For Wojciech Mochniej, Dance Montage’s Artistic Director, dance is more relevant than ever in our fast-paced, modern society. “[What attracts people to dance] is the connection to the human, to the three-dimensional world. With TV, we can cook, clean, and pick up the phone at the same time…but we are not meeting anyone. We are disconnected,” says the full-time dance instructor at the University of Calgary.
Celebrating its 45th anniversary this year, Dance Montage – presented by U of C’s School of Creative and Performing Arts – is an opportunity for both beginning and experienced dance artists to come together and create new work. Auditions are open to everyone of all skill levels; an invitation that extends to the community at large.
The secret to Dance Montage’s longevity, says Mochniej, is the opportunity it gives community members who are not thinking of dance as a profession to perform, to share ideas, and, in doing so, connect with their community.
It is the importance of community that inspired Matthew Hall to write and direct (Mis)Communication, one of several new dance pieces which will be presented at Dance Montage. “My uncle…he’s always sparking conversation with people on the C-Train,” the fourth year drama student shares, “no one is used to it nowadays, Everyone thinks he’s weird. Or they’re too busy or plugged into their phones.” It this disconnect brought on by technology’s rising influence that Hall explores in (Mis)Communication.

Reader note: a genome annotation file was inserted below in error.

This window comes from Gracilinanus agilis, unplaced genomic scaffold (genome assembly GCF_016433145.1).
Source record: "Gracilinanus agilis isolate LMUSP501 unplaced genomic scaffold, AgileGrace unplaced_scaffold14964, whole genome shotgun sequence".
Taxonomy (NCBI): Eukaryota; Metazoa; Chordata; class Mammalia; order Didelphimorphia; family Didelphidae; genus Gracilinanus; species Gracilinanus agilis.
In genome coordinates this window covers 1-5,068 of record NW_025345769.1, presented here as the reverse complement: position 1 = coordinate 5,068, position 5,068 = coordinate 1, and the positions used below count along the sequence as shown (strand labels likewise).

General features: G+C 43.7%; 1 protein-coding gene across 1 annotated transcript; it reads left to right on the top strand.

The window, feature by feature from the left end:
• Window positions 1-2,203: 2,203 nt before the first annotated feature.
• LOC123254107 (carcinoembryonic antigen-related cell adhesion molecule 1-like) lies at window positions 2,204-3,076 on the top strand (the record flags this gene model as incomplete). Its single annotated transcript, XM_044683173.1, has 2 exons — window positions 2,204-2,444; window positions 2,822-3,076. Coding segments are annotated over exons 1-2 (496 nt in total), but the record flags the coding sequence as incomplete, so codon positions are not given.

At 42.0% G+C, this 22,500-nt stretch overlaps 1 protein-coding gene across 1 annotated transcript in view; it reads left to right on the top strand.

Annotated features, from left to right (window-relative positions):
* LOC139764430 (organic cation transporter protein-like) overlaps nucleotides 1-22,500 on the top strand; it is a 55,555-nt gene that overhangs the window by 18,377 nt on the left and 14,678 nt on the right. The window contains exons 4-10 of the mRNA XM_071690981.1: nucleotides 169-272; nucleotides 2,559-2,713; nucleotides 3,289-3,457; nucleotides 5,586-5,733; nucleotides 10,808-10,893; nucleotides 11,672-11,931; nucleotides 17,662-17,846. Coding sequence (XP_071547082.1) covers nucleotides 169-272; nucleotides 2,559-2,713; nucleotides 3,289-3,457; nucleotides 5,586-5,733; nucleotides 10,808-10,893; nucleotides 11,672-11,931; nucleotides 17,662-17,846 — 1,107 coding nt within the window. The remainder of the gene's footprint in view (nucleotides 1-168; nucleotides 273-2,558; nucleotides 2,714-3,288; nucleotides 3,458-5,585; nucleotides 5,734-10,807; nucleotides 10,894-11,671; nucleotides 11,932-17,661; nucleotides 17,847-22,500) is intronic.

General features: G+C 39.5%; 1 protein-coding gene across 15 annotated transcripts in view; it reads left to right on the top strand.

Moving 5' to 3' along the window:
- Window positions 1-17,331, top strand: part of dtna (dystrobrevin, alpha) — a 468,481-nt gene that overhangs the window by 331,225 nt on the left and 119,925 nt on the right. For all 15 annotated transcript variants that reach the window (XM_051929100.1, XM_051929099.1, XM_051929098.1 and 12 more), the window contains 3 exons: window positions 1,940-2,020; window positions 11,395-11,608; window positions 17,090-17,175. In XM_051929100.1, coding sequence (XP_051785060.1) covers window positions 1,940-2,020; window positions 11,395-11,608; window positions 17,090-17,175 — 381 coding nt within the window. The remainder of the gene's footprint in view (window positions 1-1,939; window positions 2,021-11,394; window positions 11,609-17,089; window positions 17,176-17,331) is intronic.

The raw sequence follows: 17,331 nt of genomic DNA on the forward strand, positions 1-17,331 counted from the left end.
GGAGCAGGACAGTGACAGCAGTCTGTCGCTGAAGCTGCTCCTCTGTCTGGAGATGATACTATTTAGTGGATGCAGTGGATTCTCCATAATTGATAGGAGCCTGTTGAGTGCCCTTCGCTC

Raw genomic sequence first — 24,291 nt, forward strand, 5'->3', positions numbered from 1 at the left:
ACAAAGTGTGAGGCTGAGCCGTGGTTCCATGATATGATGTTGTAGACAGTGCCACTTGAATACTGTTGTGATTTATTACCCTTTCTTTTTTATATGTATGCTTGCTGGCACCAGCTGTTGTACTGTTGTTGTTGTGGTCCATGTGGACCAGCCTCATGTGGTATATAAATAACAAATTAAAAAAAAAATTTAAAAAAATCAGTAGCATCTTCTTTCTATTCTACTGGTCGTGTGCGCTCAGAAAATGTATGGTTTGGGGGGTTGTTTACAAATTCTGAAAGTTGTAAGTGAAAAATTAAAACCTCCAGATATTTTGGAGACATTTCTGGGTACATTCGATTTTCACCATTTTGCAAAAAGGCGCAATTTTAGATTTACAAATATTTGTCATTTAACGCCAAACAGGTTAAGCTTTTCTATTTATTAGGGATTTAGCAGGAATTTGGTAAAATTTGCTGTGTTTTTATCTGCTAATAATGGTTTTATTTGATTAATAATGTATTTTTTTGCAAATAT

Of course, the dance piece would not have been possible without Meghann Michalsky and August Murphy, Hall’s choreographer and musical composer respectively.
In July 2013, the School of Creative and Performing Arts was created. Bringing together the former departments of dance, music, and drama under one school has allowed students more opportunity for interdisciplinary collaboration. Hall, Michalsky, and Murphy met last year during a production of Aesop’s Fables.
“To work with people outside my discipline…they challenged me way more to push my art and myself out of my comfort zone,” says Michalsky, a U of C dance alumnus (‘14). Murphy, a fourth year music student, nods her head in agreement. “I’ve worked with actors and dancers onstage as a performer, but this type of work…I learned how something may be clear to me as a musician, but it may not necessarily be clear to the dancers onstage. “We think of things differently, and I [needed] to find how to communicate in such a way that everyone understands,” explains Murphy who says this is her first time composing. The quality of their final product, all three agree, would not have been possible without the support of their fellow artists.
What does the future of dance and Dance Montage look like for Mochniej? Neither, he believes, are going anywhere any time soon, even with the rapid growth of technology. “I’ve been dancing for over 30 years…[and] even when you repeat the same things, you still discover something new about yourself, your potential, and your strength” says the dancer as he prepares to go teach one of his classes. “The community will always feel the need to perform, because dance is an organic experience.”
What else, Mochniej closes with, can give you such a connection to what makes us human?
The School of Creative and Performing Arts will present Dance Montage, from Thursday, Nov. 20 to Saturday, Nov. 22, 2014 in the University Theatre, located on the University of Calgary’s campus.
This 45th production will celebrate the life of Sigurd Hagen-Torn (1927-2011) who began his involvement with Dance Montage at the age of 50, dancing for the next 32 years until his last performance in 2009. He is remembered for his great spirit and passion for dance.
For more information on Dance Montage and how to purchase tickets, visit: http://scpa.ucalgary.ca/events/dance-montage-0